Monday, November 05, 2007

Bonfire Night

In response to Anastasia'e question about Bonfire Night :-)


This is shamelessly "lifted" and only very slightly edited:

"In 1605, thirteen young men planned to blow upthe Houses of Parliament. Among them was Guy Fawkes, Britain's most notorious traitor.

After Queen Elizabeth I died in 1603, English Catholics who had been persecuted under her rule had hoped that her successor, James I, would be more tolerant of their religion. James I had, after all, had a Catholic mother. Unfortunately, James did not turn out to be more tolerant than Elizabeth and a number of young men, 13 to be exact, decided that violent action was the answer.
A small group took shape, under the leadership of Robert Catesby. Catesby felt that violent action was warranted. Indeed, the thing to do was to blow up the Houses of Parliament. In doing so, they would kill the King, maybe even the Prince of Wales, and the Members of Parliament who were making life difficult for the Catholics.

To carry out their plan, the conspirators got hold of 36 barrels of gunpowder - and stored them in a cellar, just under the House of Lords.
But as the group worked on the plot, it became clear that innocent people would be hurt or killed in the attack, including some people who even fought for more rights for Catholics. Some of the plotters started having second thoughts. One of the group members even sent an anonymous letter warning his friend, Lord Monteagle, to stay away from the Parliament on November 5th.


The warning letter reached the King, and the King's forces made plans to stop the conspirators.
Guy Fawkes, who was in the cellar of the parliament with the 36 barrels of gunpowder when the authorities stormed it in the early hours of November 5th, was caught, tortured and executed.
It's unclear if the conspirators would ever have been able to pull off their plan to blow up the Parliament even if they had not been betrayed. Some have suggested that the gunpowder itself was so old as to be useless. Since Guy Fawkes and the other conspirators got caught before trying to ignite the powder, we'll never know for certain.


Even for the period which was notoriously unstable, the Gunpowder Plot struck a very profound chord for the people of England. In fact, even today, the reigning monarch only enters the Parliament once a year, on what is called "the State Opening of Parliament".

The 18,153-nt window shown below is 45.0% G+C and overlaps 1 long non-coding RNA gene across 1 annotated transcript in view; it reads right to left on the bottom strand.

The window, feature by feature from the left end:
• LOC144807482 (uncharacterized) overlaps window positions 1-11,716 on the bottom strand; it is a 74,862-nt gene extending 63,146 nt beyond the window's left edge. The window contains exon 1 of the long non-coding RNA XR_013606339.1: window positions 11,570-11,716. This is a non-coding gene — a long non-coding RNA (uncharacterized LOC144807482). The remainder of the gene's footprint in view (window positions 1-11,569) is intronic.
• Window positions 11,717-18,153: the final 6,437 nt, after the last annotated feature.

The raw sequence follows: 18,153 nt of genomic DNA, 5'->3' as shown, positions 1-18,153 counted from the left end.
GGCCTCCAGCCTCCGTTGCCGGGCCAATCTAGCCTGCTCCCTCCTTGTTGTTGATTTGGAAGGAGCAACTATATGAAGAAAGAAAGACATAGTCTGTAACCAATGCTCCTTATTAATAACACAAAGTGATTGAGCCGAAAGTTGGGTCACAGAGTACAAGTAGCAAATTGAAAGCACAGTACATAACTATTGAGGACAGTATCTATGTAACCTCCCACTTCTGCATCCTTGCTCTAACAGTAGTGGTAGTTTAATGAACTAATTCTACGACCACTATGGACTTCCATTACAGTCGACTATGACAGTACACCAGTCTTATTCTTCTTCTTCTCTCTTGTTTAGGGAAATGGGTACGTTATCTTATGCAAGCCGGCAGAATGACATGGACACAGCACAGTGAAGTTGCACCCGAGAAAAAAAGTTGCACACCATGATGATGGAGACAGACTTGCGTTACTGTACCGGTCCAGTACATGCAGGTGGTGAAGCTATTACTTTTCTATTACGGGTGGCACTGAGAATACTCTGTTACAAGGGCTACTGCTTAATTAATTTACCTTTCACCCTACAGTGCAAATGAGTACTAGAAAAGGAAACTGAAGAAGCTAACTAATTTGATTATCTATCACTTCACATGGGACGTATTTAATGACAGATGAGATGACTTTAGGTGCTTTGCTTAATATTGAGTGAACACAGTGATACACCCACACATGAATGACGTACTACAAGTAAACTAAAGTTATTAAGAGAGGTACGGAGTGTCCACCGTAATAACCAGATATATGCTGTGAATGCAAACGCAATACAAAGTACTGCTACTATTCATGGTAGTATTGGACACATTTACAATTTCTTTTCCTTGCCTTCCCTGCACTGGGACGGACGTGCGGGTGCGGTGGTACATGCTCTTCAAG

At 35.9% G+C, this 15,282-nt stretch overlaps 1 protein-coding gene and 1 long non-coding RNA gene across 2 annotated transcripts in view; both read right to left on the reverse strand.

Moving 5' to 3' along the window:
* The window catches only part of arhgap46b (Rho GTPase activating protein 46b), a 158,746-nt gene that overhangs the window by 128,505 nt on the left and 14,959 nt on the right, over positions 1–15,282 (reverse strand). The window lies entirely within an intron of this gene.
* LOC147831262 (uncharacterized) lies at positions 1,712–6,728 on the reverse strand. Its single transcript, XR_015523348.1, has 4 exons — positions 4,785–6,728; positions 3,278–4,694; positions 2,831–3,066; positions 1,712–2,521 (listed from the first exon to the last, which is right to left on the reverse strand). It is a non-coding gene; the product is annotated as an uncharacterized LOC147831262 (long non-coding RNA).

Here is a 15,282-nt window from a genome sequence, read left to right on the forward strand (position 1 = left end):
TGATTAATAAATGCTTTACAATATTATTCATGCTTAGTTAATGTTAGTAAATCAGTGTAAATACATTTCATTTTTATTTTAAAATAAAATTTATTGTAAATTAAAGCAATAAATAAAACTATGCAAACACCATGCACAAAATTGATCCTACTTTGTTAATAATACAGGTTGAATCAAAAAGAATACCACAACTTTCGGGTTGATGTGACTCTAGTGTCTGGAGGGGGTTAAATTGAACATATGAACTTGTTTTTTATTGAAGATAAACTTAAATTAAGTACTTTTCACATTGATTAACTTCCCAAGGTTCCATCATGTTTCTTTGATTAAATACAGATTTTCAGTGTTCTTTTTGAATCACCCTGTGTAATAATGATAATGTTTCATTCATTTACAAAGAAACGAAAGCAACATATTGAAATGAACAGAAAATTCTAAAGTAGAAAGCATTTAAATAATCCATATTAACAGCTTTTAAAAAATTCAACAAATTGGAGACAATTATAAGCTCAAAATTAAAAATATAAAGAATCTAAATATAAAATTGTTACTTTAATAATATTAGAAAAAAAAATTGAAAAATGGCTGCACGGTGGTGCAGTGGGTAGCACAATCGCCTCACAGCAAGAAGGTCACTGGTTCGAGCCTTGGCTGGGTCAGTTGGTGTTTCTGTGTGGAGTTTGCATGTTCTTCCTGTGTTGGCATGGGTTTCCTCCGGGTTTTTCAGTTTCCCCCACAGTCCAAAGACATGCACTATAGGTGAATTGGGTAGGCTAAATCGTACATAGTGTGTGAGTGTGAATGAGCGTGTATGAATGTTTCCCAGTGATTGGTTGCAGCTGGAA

Prior to the Opening, and according to custom, the Yeomen of the Guard search the cellars of the Palace of Westminster. Nowadays, the Queen and Parliament still observe this tradition.

On the very night that the Gunpowder Plot was foiled, on November 5th, 1605, bonfires were set alight to celebrate the safety of the King. Since then, November 5th has become known as Bonfire Night. The event is commemorated every year with fireworks and burning effigies of Guy Fawkes on a bonfire."


In many ways, this is actually quite a sad celebration. Here in South Wales, there are loads of Fireworks, but very few Bonfires, and I have not seen an effigy of Guy being burnt for 20 years.

In the English town of Lewes, it is a very different matter. Between 1555 -1557, no fewer than 17 "protestant martyrs" were burnt at the stake there.
Anti-RC feeling still runs high, and along with effigies of Guy Fawkes, effigies of the Pope are still burnt every year, along with those of unpopular locals and politicians.
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1 comment:

Anastasia Theodoridis said...

Thanks for the interesting explanation, Elizabeth. Turns out I HAVE heard of the day, but under the name of "Guy Fawkes Day" rather than "Bonfire Night."

I'm glad in your area you don't still burn effigies of anyone.

:-)

Anastasia

P.S. Is this connected with the reason "guy" is apparently a disparaging word in the UK? In the US, it just means a male human being; or in the plural, it can just be the plural "you".